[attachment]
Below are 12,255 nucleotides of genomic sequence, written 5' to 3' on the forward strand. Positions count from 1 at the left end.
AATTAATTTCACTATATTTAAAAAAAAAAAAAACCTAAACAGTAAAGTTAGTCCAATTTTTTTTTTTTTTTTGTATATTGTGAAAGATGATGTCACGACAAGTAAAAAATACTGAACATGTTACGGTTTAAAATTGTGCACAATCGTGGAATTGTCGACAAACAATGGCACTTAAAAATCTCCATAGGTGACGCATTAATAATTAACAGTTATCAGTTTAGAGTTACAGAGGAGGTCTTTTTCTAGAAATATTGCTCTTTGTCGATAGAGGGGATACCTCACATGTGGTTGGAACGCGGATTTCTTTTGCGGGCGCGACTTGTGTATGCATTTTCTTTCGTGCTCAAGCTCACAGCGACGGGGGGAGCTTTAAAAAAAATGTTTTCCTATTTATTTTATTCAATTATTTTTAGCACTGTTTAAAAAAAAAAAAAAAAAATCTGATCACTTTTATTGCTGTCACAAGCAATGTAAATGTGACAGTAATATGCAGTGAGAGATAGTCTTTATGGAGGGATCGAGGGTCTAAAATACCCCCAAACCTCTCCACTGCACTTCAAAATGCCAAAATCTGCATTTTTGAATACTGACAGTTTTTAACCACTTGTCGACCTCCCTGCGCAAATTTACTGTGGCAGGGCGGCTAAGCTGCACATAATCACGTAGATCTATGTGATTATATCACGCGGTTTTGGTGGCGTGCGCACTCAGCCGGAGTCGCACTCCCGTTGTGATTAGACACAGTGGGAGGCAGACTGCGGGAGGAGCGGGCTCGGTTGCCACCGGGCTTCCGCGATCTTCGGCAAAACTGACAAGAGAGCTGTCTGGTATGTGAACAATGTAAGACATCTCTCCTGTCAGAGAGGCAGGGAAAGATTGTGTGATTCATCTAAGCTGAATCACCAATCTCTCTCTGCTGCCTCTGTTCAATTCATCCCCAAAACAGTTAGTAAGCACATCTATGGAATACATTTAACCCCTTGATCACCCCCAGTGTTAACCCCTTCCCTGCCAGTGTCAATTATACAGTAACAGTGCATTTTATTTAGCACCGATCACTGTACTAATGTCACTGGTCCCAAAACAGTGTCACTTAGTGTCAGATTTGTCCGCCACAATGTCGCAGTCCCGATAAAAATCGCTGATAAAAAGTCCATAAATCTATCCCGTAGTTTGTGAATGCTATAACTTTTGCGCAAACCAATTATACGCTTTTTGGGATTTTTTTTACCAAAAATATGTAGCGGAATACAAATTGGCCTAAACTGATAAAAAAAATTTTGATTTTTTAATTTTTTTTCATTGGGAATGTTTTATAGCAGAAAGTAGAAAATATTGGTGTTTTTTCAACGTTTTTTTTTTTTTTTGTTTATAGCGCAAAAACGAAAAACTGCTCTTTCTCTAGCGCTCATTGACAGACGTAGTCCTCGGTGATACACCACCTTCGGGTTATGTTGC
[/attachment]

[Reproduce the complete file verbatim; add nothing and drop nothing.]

Below are 12,255 nucleotides of genomic sequence, written 5' to 3' on the forward strand. Positions count from 1 at the left end.
AATTAATTTCACTATATTTAAAAAAAAAAAAAACCTAAACAGTAAAGTTAGTCCAATTTTTTTTTTTTTTTTGTATATTGTGAAAGATGATGTCACGACAAGTAAAAAATACTGAACATGTTACGGTTTAAAATTGTGCACAATCGTGGAATTGTCGACAAACAATGGCACTTAAAAATCTCCATAGGTGACGCATTAATAATTAACAGTTATCAGTTTAGAGTTACAGAGGAGGTCTTTTTCTAGAAATATTGCTCTTTGTCGATAGAGGGGATACCTCACATGTGGTTGGAACGCGGATTTCTTTTGCGGGCGCGACTTGTGTATGCATTTTCTTTCGTGCTCAAGCTCACAGCGACGGGGGGAGCTTTAAAAAAAATGTTTTCCTATTTATTTTATTCAATTATTTTTAGCACTGTTTAAAAAAAAAAAAAAAAAATCTGATCACTTTTATTGCTGTCACAAGCAATGTAAATGTGACAGTAATATGCAGTGAGAGATAGTCTTTATGGAGGGATCGAGGGTCTAAAATACCCCCAAACCTCTCCACTGCACTTCAAAATGCCAAAATCTGCATTTTTGAATACTGACAGTTTTTAACCACTTGTCGACCTCCCTGCGCAAATTTACTGTGGCAGGGCGGCTAAGCTGCACATAATCACGTAGATCTATGTGATTATATCACGCGGTTTTGGTGGCGTGCGCACTCAGCCGGAGTCGCACTCCCGTTGTGATTAGACACAGTGGGAGGCAGACTGCGGGAGGAGCGGGCTCGGTTGCCACCGGGCTTCCGCGATCTTCGGCAAAACTGACAAGAGAGCTGTCTGGTATGTGAACAATGTAAGACATCTCTCCTGTCAGAGAGGCAGGGAAAGATTGTGTGATTCATCTAAGCTGAATCACCAATCTCTCTCTGCTGCCTCTGTTCAATTCATCCCCAAAACAGTTAGTAAGCACATCTATGGAATACATTTAACCCCTTGATCACCCCCAGTGTTAACCCCTTCCCTGCCAGTGTCAATTATACAGTAACAGTGCATTTTATTTAGCACCGATCACTGTACTAATGTCACTGGTCCCAAAACAGTGTCACTTAGTGTCAGATTTGTCCGCCACAATGTCGCAGTCCCGATAAAAATCGCTGATAAAAAGTCCATAAATCTATCCCGTAGTTTGTGAATGCTATAACTTTTGCGCAAACCAATTATACGCTTTTTGGGATTTTTTTTACCAAAAATATGTAGCGGAATACAAATTGGCCTAAACTGATAAAAAAAATTTTGATTTTTTAATTTTTTTTCATTGGGAATGTTTTATAGCAGAAAGTAGAAAATATTGGTGTTTTTTCAACGTTTTTTTTTTTTTTTGTTTATAGCGCAAAAACGAAAAACTGCTCTTTCTCTAGCGCTCATTGACAGACGTAGTCCTCGGTGATACACCACCTTCGGGTTATGTTGC